Table 5.

KIDMED test (percentage).

  At the beginning  After 4 months  After 1 year eat 
Eat 1 fruit per day?  84  99  99 
Eat more than 1 fruit per day?  31  80  94 
Eat 1 vegetable per day?  80  95  98 
Eat more than 1 vegetable per day?  13  40  68 
Eat fresh fish regularly (2–3 times/week)?  77  80  90 
Attend fast food centres once a week or more?  20 
Eat legumes regularly (1–2 times/week)?  93  99  99 
Eat pasta and rice weekly?  92  98  98 
Breakfast cereals or derivatives?  95  98  98 
Eat raw nuts regularly?  15  34  45 
Use olive oil at home?  97  99  99 
No breakfast  16 
One dairy breakfast?  95  97  98 
Consume bakery at breakfast?  40 
Eat two yoghourts or 40g cheese daily?  91  98  98 
Eat sweets frequently?  36 
Discussion and conclusions

The core of our intervention was the nutritional education programme, which reinforced family awareness and skills, monitoring the adoption of a high quality, traditional, family-focused Mediterranean diet, without the need for counting calories or nutrients, and highly intuitive. The proposed diet was well tolerated, easily adaptable and did not pose major culinary difficulties. There was a satisfactory pondered growth rate, with patients gaining weight and height as expected. There was a significant increase in lean mass, matching our studies on excess weight and asthma in children.5,6 The notable increase in weight and lean mass correlated to the low incidence of infectious diseases and an increase in appetite compared to the previous year.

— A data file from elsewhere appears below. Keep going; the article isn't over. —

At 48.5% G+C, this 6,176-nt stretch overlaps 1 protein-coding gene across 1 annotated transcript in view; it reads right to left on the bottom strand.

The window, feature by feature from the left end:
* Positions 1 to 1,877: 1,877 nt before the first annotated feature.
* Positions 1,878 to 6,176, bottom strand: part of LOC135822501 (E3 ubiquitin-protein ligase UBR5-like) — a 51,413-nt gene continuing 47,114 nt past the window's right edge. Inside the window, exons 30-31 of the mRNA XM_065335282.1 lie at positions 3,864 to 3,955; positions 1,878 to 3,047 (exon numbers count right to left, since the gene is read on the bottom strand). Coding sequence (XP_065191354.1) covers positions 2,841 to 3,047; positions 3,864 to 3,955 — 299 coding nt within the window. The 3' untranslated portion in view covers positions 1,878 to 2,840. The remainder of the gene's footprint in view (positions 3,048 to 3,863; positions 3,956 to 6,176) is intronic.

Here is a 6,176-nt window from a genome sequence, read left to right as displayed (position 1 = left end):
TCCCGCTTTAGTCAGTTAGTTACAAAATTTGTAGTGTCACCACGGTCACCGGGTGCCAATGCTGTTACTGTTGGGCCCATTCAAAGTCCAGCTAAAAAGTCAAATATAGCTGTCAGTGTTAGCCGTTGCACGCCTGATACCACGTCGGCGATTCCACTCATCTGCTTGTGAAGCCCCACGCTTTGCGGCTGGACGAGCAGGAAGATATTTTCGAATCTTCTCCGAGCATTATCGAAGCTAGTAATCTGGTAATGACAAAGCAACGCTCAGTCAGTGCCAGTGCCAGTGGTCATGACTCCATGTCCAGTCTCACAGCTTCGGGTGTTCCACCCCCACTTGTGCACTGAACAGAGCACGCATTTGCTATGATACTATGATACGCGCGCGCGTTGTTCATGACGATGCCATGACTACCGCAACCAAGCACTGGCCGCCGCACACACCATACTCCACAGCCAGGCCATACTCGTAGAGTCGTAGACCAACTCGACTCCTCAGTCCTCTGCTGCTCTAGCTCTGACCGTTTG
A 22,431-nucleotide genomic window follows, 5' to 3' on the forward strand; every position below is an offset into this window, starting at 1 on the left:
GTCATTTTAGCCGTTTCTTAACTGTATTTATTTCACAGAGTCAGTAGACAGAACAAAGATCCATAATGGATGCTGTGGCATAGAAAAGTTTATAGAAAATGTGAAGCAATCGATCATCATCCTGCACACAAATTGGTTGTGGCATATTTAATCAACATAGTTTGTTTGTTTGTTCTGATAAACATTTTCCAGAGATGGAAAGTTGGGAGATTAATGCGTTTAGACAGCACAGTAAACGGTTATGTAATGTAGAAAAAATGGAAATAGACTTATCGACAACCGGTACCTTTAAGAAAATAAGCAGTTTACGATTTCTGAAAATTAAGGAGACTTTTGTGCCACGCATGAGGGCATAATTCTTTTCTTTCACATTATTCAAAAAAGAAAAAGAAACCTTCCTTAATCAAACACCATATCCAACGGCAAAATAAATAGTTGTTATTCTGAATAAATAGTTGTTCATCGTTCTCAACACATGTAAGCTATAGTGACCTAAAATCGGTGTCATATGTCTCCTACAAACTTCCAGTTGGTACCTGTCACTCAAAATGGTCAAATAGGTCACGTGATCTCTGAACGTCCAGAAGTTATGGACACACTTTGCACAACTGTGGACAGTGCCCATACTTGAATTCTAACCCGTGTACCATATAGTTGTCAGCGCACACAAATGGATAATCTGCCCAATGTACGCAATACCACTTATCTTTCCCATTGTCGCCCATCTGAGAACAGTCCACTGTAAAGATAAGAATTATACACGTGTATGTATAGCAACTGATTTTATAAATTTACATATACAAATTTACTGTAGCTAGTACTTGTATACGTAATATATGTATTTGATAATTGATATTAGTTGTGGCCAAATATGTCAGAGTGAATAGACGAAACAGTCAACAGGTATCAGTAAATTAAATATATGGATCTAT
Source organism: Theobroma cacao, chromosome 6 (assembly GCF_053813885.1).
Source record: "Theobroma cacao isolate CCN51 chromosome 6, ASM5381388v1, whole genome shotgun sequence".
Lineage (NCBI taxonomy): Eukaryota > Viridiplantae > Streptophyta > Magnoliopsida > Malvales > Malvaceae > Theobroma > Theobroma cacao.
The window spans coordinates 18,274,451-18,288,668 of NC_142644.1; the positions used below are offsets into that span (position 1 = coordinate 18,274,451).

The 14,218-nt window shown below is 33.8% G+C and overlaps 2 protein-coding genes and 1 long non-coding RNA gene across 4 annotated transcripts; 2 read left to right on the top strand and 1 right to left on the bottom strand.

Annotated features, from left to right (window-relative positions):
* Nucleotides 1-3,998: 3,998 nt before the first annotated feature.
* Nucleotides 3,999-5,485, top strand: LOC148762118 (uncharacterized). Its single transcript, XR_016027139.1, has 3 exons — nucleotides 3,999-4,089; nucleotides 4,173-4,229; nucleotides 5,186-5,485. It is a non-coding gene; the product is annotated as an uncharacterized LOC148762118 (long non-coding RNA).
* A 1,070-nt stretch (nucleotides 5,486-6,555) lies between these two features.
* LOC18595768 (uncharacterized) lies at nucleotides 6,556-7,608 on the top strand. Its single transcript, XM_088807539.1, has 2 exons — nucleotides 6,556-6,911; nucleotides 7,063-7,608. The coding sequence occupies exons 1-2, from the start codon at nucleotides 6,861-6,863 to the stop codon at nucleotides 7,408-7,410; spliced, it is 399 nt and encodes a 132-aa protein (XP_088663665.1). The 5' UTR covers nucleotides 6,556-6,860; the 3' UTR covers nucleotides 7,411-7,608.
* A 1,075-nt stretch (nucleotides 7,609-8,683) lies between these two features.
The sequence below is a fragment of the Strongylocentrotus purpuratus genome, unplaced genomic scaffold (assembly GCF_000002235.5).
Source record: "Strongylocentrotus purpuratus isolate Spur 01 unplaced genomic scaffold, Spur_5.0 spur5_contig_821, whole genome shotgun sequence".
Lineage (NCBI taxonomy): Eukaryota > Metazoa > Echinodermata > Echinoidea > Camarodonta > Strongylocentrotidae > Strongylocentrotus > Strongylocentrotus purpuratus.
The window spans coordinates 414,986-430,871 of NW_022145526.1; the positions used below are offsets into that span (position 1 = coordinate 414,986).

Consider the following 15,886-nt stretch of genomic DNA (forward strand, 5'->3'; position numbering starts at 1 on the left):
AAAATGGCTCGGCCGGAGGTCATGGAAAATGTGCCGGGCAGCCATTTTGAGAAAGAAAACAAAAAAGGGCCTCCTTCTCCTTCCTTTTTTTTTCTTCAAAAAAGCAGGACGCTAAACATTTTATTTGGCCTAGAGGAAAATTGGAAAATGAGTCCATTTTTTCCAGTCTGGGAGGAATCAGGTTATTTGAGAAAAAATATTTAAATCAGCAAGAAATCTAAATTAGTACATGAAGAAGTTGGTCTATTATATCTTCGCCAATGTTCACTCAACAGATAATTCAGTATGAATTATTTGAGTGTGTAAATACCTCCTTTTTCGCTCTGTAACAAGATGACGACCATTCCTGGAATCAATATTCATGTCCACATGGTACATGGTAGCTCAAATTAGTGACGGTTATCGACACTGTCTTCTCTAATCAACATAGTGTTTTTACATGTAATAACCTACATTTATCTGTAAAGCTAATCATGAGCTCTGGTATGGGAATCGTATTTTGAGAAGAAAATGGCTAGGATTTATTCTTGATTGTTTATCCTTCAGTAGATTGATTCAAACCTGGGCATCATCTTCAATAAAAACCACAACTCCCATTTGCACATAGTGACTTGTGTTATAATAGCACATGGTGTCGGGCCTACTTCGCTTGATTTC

At the end of the study, episodes of URTIs had reduced in all patients, especially inflammatory complications. We opted for the use of the term “inflammatory complications” instead of “infectious complications” as the hypothesis with which we were working was based on the premise that inflammation (denoted by the suffix “-itis”: otitis, sinusitis, etc.) is caused by an alternation in the mechanisms involved in regulation of this phenomenon, while infectious agents are merely triggering factors in the process.

Particularly worthy of note is the reduction in clinical symptoms displayed in further episodes suffered by patients, together with fewer emergency visits and a drop in the use of antibiotics and symptomatic drugs. During the early months of nutritional therapy notable improvements could already be seen in comparison with the previous year. This resulted in a considerable increase in commitment to the diet, making it easier to monitor. At the start of the study, some patients had not yet been born. As intervention criteria were met, these patients were included in the study over a period of almost six years. Over the same period of time some children were included due to an increase in IC. Fifty percent of the children included in the study were aged between 12 and 33 months and such a satisfactory spontaneous evolution could not be expected. The other half of the sample was closer to reaching the age of natural immunity, but included children who were more severely and frequently affected than the average population. There was no difference between these age groups and all patients evolved satisfactorily. In terms of the season in which patients were included in the study, there was no significance, as all the children were studied before and after a full year-long period.

The notable reduction in the use of antibiotics (87.3%) and symptomatic drugs (56.6%) is of particular importance. More than 66.4% of patients did not require any antibiotic treatment over the course of the year.